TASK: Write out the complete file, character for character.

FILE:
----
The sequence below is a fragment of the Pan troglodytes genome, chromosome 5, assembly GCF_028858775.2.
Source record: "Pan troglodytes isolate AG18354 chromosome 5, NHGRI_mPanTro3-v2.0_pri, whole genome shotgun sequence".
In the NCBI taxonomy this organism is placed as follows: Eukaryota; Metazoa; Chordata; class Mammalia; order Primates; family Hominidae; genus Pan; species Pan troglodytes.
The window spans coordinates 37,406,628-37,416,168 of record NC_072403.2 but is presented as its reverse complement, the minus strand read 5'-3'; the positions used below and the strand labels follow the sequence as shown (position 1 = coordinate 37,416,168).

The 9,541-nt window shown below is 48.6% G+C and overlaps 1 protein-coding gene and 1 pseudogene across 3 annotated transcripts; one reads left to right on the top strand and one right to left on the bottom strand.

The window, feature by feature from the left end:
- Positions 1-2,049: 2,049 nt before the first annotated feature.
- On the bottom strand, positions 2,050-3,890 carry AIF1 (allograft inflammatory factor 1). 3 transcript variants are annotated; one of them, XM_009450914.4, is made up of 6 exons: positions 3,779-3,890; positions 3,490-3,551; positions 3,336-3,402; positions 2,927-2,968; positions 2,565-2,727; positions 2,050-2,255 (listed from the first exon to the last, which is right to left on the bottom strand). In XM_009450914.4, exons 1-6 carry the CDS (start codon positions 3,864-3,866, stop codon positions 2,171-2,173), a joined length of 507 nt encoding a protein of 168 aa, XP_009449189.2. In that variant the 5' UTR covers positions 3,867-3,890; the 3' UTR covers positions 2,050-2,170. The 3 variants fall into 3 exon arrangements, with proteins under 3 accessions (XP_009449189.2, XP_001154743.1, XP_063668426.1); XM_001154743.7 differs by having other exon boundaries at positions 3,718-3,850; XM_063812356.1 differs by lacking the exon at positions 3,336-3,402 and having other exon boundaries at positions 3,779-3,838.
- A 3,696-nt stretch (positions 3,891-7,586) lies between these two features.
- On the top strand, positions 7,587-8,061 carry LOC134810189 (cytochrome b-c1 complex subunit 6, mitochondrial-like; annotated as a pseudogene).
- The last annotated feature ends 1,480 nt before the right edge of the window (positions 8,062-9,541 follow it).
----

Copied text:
The sequence below is a fragment of the Pan troglodytes genome, chromosome 5, assembly GCF_028858775.2.
Source record: "Pan troglodytes isolate AG18354 chromosome 5, NHGRI_mPanTro3-v2.0_pri, whole genome shotgun sequence".
In the NCBI taxonomy this organism is placed as follows: Eukaryota; Metazoa; Chordata; class Mammalia; order Primates; family Hominidae; genus Pan; species Pan troglodytes.
The window spans coordinates 37,406,628-37,416,168 of record NC_072403.2 but is presented as its reverse complement, the minus strand read 5'-3'; the positions used below and the strand labels follow the sequence as shown (position 1 = coordinate 37,416,168).

The 9,541-nt window shown below is 48.6% G+C and overlaps 1 protein-coding gene and 1 pseudogene across 3 annotated transcripts; one reads left to right on the top strand and one right to left on the bottom strand.

The window, feature by feature from the left end:
- Positions 1-2,049: 2,049 nt before the first annotated feature.
- On the bottom strand, positions 2,050-3,890 carry AIF1 (allograft inflammatory factor 1). 3 transcript variants are annotated; one of them, XM_009450914.4, is made up of 6 exons: positions 3,779-3,890; positions 3,490-3,551; positions 3,336-3,402; positions 2,927-2,968; positions 2,565-2,727; positions 2,050-2,255 (listed from the first exon to the last, which is right to left on the bottom strand). In XM_009450914.4, exons 1-6 carry the CDS (start codon positions 3,864-3,866, stop codon positions 2,171-2,173), a joined length of 507 nt encoding a protein of 168 aa, XP_009449189.2. In that variant the 5' UTR covers positions 3,867-3,890; the 3' UTR covers positions 2,050-2,170. The 3 variants fall into 3 exon arrangements, with proteins under 3 accessions (XP_009449189.2, XP_001154743.1, XP_063668426.1); XM_001154743.7 differs by having other exon boundaries at positions 3,718-3,850; XM_063812356.1 differs by lacking the exon at positions 3,336-3,402 and having other exon boundaries at positions 3,779-3,838.
- A 3,696-nt stretch (positions 3,891-7,586) lies between these two features.
- On the top strand, positions 7,587-8,061 carry LOC134810189 (cytochrome b-c1 complex subunit 6, mitochondrial-like; annotated as a pseudogene).
- The last annotated feature ends 1,480 nt before the right edge of the window (positions 8,062-9,541 follow it).